Friday, 30 March 2012

The Poison Tasters

It’s a common enough thing. Chatting about the weather, waxing lyrical about the changes in our mountain’s colour, texture, mood. From the window of the Island office, set in a leafy Sandy Bay street, I can tell you that the mountain is looking damn fine. It’s Autumn so the air is pretty crisp, the sun is shining for what might be the last time until October, and students are milling around the streets basking and scurrying in equal measure. We have the nod from the mountain, all is sunshine. There is work to do.

And the work for the moment is the slush pile. For every magazine, especially a long-standing one such as Island, there is always the bulging slush pile. The silently lurking reams of submissions sent in from around the world waiting for rejection or acceptance. Friday 2pm the reading begins. It’s #slushhour, so we Tweet and Facebook the commencement and get to work. 

Calling it slush is not a comment on the quality of the submission, as One Might Think and as @adam suggested in response to our tweeterature. We are the poison tasters. We gladly open ourselves up to unknown material, hopeful of finding the jewel amongst the chaff (and I’m sorry for the mixed metaphors, it’s been a long and turgid day at the mill. There I go again).

 The term slush pile has its own Wiki entry, and we are not to be blamed for the terminology, though, when first faced with the 726 email submissions (Island can no longer handle hardcopy submissions) calling out for review, the term wading, wallowing seem more than appropriate. Slush is not far off in my mind. My favourite terminology for the day, however, was thanks to Review of Australian Fiction @AustFiction calling us the almost adorable name 'slushpuppies'. Awwww.

So, it gets into the first half hour of being 'slushpuppies' and Dale, our sturdy young editor, has found a possible ‘yes’. And so early on, too. It gets added to the acceptance list.

Have we piqued your interest yet? If you’re reading this, it’s likely you’re either interested in reading other people’s writing, or in having other people read yours. There is Islet for emerging writers, and its parent, Island, to which you can submit your works.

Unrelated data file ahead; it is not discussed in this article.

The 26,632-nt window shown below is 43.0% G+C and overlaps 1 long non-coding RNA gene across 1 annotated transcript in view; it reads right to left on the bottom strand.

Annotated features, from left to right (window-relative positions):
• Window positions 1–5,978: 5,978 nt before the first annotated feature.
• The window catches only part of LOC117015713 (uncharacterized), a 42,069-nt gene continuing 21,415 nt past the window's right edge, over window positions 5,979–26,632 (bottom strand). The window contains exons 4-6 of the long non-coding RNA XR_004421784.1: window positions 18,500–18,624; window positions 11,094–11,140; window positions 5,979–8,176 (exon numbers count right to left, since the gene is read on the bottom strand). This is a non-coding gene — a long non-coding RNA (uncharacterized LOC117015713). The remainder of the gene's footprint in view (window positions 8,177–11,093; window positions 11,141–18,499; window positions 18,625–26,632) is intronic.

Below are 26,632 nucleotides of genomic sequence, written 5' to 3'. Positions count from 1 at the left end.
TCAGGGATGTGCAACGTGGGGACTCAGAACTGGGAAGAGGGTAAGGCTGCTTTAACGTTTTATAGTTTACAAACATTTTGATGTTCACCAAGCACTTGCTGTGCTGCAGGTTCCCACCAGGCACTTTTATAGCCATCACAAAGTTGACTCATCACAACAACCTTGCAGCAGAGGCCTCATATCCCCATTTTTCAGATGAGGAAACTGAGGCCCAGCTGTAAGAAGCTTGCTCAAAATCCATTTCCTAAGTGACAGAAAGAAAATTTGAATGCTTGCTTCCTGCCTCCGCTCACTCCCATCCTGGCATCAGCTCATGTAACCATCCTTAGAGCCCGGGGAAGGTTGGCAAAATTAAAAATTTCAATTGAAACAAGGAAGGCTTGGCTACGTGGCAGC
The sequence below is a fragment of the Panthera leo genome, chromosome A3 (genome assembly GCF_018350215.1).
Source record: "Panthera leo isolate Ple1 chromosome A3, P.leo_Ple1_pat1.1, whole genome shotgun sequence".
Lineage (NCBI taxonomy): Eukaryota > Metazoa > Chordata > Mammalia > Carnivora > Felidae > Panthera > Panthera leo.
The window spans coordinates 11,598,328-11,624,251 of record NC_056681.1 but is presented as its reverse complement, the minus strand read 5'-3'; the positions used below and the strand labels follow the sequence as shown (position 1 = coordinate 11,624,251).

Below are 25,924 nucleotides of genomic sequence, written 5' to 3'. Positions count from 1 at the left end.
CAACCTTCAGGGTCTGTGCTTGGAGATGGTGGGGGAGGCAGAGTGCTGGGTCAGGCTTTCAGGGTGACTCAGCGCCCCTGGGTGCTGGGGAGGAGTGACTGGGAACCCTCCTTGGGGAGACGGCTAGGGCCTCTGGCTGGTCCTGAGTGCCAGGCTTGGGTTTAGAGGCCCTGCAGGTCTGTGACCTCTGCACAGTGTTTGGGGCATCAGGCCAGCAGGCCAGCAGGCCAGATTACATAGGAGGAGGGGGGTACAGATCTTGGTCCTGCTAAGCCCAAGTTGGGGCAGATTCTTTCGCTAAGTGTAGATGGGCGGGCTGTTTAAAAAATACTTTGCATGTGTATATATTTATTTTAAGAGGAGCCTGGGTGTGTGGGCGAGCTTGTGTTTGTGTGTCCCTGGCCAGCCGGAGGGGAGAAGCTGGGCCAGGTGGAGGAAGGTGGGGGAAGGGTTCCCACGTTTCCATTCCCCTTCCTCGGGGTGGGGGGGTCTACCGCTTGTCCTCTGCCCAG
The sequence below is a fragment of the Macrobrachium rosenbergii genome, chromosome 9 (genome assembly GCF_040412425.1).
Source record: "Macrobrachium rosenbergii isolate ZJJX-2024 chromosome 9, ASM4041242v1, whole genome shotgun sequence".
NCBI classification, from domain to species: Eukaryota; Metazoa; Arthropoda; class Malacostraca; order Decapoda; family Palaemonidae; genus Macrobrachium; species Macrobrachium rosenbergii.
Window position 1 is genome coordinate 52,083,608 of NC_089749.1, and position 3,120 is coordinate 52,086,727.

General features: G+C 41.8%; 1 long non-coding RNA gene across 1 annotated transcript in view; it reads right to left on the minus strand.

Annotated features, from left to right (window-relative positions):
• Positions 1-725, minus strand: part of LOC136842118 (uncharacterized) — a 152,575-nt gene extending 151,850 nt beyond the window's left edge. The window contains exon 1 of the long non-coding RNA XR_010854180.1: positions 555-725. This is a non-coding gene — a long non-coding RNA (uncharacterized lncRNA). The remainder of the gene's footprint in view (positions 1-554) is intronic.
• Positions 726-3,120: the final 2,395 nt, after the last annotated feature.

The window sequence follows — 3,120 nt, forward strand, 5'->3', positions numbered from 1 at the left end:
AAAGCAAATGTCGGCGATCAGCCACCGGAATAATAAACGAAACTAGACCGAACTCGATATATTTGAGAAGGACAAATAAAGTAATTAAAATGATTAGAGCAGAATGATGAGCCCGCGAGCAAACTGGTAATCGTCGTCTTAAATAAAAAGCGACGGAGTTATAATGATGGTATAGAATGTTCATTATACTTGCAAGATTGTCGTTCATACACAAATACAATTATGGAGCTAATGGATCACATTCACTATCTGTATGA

Recently, Dale made a call-out for submissions through Twitter. This is the way the world now works. It is time to accept it. If you are one of the hopeful please get thee online and DM Dale (direct message, not deep and meaningful, though the two are not mutually exclusive). If you’re wanting to rise above the slush and stand out, there is a way to do it. This doesn’t make the quality of your writing better, just makes us look at it quicker. Twitter is also the place to go for tips on what Island is looking for in upcoming submissions, and hints on deadlines and other essentials.

If you read the submission guidelines, which are readily available on the Island website, you will already be ahead of the game, in our eyes. Also, time was, when writers wanted to get into the writing game they would storm the newspaper stands to get copies of the magazines they wanted to submit to, they would subscribe, they would read, read, read. It’s a age-worn adage, but it’s true. You have to put your money where your mouth is, and support the business.

Here’s another thing. So many pieces are so similar in theme it’s really hard to make them stand out one against the other. Here are the slush hour top five for the day:
Communing with nature
Communing with the weather
Walking Your Dog
Death of your ‘insert family member here’

 It’s an invigorating thing, and I feel privileged being the first to read the works of so many writers around the globe. The most exotic one for today was from Kenya, but there were many more ranging from down the street in South Hobart, to Brisbane, to Washington DC.

 It’s a hard old business and we’re hoping to keep supporting writers, particularly Tasmanians, for a long time to come. So please keep reading, keep writing, get in touch with us on Twitter and Facebook and let us know what you’ve read recently which touched your world, your mind, or any other body parts you care to mention.

Lesley at Islandia
Image courtesy of Dale, named with tongue in cheek 'Island in the Sun'. Guess what it's a picture of.

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